30-Mar-2016: Liquidators' Update, see Deloitte site

This page contains brief summaries of and links to media reports from the source

Landsbanki in liquidation

Landsbanki Guernsey has been placed into liquidation by the Royal Court.

The bank has been in administration for more than two years since the collapse of its parent in Iceland during the global financial crisis. Savers have so far received 67.5p for every pound they had in their accounts.

The Joint Administrators, Richard Garrard and Lee Manning, were appointed to recoup as much money as possible from the bank's assets. Now they believe that process has reached an end, and so the court has appointed them liquidators to wind the bank up. The Joint Liquidators plan to make a further payment to depositors of up to 7.5p in the pound. There could then be a final payment to savers of an unknown amount once the process of winding up Landsbanki Guernsey is complete.

The Guernsey Financial Services Commission is requesting the surrender of Landsbanki Guernsey's banking licence because it no longer has sufficient assets to be licensed.

Savers have campaigned for Guernsey's States to make up any shortfall in the repayments to them but have so far been unsuccessful, despite arguing that Guernsey should have protected their assets. The island introduced a depositors compensation scheme following the Landsbanki Guernsey affair. 08-Dec-10.

Banks' threat to withdraw cash (+ video subject to regional rights)

Guernsey's States have confirmed banks threatened to pull money out of the island if the depositors' compensation scheme was not changed.

The scheme was set up after the collapse of Landsbanki Guernsey.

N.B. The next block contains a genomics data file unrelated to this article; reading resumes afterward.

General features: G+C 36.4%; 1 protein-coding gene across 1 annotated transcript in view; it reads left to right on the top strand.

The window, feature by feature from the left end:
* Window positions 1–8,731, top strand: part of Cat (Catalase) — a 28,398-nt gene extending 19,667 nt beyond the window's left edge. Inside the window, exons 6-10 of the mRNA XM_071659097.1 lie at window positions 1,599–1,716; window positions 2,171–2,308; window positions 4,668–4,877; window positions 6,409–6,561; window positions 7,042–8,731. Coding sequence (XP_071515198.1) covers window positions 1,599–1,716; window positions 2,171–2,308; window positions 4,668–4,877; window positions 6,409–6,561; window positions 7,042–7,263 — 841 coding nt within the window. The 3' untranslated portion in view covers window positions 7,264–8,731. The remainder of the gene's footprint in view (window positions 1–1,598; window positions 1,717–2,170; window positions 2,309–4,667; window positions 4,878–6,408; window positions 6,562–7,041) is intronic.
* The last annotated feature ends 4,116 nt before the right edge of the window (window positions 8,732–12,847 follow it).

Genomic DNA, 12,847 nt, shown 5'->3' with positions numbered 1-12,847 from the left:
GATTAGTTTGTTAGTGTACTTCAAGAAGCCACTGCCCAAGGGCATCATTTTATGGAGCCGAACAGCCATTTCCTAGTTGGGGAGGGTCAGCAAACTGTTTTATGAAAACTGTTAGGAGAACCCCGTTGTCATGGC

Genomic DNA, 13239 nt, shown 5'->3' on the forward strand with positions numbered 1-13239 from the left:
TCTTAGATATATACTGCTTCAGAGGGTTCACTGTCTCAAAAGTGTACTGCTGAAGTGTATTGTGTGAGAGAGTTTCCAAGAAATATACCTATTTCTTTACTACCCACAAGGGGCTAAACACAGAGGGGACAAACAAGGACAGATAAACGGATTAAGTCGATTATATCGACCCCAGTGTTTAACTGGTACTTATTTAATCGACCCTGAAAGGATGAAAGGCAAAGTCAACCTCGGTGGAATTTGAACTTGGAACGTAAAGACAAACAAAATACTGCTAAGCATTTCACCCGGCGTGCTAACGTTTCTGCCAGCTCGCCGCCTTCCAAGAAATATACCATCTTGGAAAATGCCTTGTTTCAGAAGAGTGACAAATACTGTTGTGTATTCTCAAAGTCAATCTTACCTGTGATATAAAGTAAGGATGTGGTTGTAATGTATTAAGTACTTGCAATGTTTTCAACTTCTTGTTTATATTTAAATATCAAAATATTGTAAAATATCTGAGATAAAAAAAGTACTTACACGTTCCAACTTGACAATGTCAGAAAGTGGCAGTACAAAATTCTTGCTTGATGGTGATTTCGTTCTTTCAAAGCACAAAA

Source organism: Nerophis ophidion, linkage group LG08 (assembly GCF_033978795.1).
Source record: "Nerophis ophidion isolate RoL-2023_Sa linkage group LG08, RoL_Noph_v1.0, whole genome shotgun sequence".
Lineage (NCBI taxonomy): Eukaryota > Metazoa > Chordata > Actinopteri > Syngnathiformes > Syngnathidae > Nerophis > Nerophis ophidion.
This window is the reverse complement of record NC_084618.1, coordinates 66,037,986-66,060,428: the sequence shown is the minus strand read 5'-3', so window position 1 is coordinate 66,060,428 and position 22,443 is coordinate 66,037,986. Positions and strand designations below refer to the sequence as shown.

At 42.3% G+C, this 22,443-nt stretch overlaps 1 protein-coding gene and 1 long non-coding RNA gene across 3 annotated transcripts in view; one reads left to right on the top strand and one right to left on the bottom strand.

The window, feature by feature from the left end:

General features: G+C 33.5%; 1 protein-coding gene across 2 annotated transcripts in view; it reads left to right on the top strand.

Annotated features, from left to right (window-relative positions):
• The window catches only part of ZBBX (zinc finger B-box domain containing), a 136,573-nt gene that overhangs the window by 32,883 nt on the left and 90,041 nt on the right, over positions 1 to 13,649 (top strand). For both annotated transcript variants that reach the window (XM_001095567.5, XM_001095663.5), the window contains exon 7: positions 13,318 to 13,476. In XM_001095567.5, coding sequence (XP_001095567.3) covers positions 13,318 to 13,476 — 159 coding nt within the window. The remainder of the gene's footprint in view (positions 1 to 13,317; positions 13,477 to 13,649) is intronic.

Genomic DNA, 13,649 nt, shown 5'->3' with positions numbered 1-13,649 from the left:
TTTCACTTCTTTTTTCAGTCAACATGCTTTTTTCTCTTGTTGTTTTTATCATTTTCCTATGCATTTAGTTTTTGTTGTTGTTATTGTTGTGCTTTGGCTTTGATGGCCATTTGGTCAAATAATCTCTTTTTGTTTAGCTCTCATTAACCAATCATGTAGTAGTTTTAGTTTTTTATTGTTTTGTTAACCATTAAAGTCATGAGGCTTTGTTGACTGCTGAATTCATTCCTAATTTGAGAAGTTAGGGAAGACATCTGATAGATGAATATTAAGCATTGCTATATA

It offers one hundred million pounds of compensation and is paid for by a levy on all local banks.

Twenty million pounds of that money has to be provided up front but the banks wanted that removed. They said they would move deposits to another jurisdiction such as Jersey which does not have that requirement. [Ends]  18-Oct-10.

Landsbanki: Two years on (inc. video: regional rights issues apply)

Depositors in the failed Guernsey bank, Landsbanki, are still waiting for the return of a third of their cash.

It's two years since the bank closed following the collapse of its parent in Iceland.

It's hoped they may eventually get up to 90% back.

Landsbanki Guernsey account holders are disillusioned by what they feel is lack of political effort on their behalf.

It's known that six of the depositors have died still waiting for the rest of their money in the two years since the collapse.

The Landsbanki Guernsey Depositors Action Group, which represents the claimants, has also criticised the claims system, describing it as "inexplicably archaic". 07-Oct-10.

Landsbanki depositors demand public inquiry

Depositors with Landsbanki Guernsey are demanding a public inquiry into the bank's failure.

They've followed up a protest about what they see as the States' inaction by submitting their arguments for an inquiry to deputies.